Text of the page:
Smalltalk, it’s a Cleveland Thing

Yes, as a former Clevelander, I am playing with the word, Smalltalk.  But did you know that one of the inventors of Smalltalk was from Cleveland, Ohio, and a woman?

First, what is Smalltalk?  Simply put, Smalltalk is a programming language that was created as a method for humans to interact with computers, known as human-computer symbiosis.  An example of human-computer symbiosis would be a person interacting with a keyboard on a computer to navigate the Internet. 

Second, who is Adele Goldberg; Adele Goldberg was born in Cleveland, Ohio, and grew up in Chicago, Illinois, where she would attend the University of Chicago for her master’s and PhD in information science, completing her studies in 1973.

Goldberg would then head to Xerox Palo Alto Research Center PARC.  And it would be at PARC that she, Alan Kay and Dan Ingalls, would develop Smalltalk, an object-oriented programming language that would give birth to one of the most important features in our interaction today with digital devices, known as the Graphical User Interface GUI. 

Both Mac OS and Windows would use Smalltalk and incorporate elements of the programming language such as, a mouse and pop-up menus.  For many of us in the computer industry, prior to a GUI, we would interact with a green screen.  The green screen consisted of a dark background with green characters and a person would have to have a considerable amount of computer knowledge in order to extract the necessary data from computer programs. 

Smalltalk was originally conceived as a programming language to be taught to children.  The name Smalltalk came from Alan Kay, who had a reaction against the Indo-Europeans where the systems had names like Zeus, and Thor, and never did anything.  Alan thought that the innocuous label of Smalltalk would set expectations appropriately, and if anything did come of the programming language, that people would be pleasantly surprised.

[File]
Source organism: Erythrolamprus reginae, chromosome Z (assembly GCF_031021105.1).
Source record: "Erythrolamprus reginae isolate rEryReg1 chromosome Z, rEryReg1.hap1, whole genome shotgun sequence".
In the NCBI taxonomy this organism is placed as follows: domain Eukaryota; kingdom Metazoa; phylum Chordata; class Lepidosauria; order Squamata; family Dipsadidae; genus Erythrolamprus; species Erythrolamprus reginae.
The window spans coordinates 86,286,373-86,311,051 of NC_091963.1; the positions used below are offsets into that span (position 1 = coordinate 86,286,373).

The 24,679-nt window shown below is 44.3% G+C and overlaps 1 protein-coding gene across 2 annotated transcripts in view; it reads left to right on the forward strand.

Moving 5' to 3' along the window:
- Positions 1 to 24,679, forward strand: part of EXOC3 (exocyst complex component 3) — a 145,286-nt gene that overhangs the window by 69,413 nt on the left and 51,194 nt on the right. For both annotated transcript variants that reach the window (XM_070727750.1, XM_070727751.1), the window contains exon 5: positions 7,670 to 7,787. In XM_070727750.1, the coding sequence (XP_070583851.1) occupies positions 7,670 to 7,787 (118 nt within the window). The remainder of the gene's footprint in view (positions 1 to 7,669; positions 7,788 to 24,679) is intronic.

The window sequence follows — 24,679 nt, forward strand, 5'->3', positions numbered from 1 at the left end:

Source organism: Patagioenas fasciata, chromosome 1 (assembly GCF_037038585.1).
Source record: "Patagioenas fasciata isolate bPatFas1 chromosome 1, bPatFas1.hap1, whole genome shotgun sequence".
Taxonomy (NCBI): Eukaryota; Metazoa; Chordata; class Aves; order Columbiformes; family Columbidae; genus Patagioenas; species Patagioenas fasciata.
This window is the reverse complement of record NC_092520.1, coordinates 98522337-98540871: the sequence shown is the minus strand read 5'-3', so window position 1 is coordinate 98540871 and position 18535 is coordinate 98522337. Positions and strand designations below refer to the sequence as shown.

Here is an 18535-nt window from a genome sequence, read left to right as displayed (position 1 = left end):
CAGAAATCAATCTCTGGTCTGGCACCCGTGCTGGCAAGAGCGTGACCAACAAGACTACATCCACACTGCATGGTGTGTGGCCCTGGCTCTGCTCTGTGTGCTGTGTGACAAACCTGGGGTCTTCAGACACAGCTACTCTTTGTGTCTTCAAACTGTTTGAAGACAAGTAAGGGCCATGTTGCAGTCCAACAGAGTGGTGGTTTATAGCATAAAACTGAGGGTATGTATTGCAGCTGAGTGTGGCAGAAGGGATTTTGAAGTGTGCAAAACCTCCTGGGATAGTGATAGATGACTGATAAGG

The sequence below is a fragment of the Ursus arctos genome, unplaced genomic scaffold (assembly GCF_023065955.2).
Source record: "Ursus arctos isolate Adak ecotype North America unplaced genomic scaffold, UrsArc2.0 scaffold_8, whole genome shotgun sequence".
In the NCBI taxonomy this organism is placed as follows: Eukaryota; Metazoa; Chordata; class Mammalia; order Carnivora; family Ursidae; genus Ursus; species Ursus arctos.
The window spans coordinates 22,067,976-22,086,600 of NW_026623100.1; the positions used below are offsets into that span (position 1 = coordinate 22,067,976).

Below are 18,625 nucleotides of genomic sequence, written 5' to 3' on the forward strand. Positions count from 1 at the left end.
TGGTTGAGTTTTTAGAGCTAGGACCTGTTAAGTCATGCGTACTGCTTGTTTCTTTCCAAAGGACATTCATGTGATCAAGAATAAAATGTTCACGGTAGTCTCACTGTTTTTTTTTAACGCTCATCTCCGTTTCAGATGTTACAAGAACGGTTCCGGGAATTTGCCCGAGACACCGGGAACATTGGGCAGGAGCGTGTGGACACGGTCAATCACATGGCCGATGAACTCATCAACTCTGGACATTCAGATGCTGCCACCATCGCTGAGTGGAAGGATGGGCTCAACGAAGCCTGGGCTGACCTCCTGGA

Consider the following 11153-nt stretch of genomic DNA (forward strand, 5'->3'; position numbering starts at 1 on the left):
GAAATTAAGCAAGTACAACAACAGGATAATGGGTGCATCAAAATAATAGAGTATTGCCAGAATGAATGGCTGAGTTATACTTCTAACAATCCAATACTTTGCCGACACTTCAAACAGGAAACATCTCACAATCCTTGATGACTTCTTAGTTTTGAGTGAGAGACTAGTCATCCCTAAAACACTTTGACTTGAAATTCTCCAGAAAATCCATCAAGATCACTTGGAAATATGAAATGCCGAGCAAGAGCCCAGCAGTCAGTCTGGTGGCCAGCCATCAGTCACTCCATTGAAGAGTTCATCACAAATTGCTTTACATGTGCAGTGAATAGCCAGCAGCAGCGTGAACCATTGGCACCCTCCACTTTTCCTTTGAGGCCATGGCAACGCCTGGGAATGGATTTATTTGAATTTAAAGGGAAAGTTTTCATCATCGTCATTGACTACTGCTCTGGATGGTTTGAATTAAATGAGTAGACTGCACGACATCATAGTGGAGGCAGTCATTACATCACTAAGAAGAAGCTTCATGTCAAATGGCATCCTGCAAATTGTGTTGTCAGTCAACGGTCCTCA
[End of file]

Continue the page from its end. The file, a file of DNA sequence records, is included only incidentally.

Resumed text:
And what a pleasant surprise Smalltalk has been.  The object-oriented language would steer some of greatest digital achievements such as the language virtual machine, vm, just-in-time compilation, integrated development environment IDE, and software architectural pattern model-view-control MVC.

Smalltalk would also lead to another digital idea, Dynabook, in 1977, invented by Kay and Goldberg.  The Dynabook was an idea where every individual would use a notebook computer to interact digitally with others; today we would call this a laptop.

And probably one of the greatest outcomes of Smalltalk would be the Macintosh.  Steve Jobs and the direction of Apple would pivot completely once he saw Smalltalk and WIMP, windows, icons, menus and pointer. 

In fact, when Steve Jobs wanted a demonstration of Smalltalk System, it was Goldberg who would refuse him.  Her superiors eventually ordered her to show Jobs, which she did comply, but stated that this decision to “give away the kitchen sink” to Jobs and his team, was their responsibility.  As we know, Goldberg would be right, and the Macintosh desktop would revolutionize not only personal computers, but the way we read, listen to music, talk on the phone and now, watch television, all with the brand name of Apple, instead of Xerox.

I sometimes cannot believe the age in which we live.  We live in a time of history, that has seen the game of pong, lead to interactive global gaming.  We live in a time that we can immediately find answers to almost any question.  We live in time that keyboard interaction with digital devices is becoming voice activated.  We have become pseudo doctors, plumbers, electricians, all by a click of a button.  Human-computer symbiosis has been achieved.   Thank you Smalltalk, thank you Goldberg and the team at PARC.  May we all take advantage of their achievements, and safely connect through our digital device.

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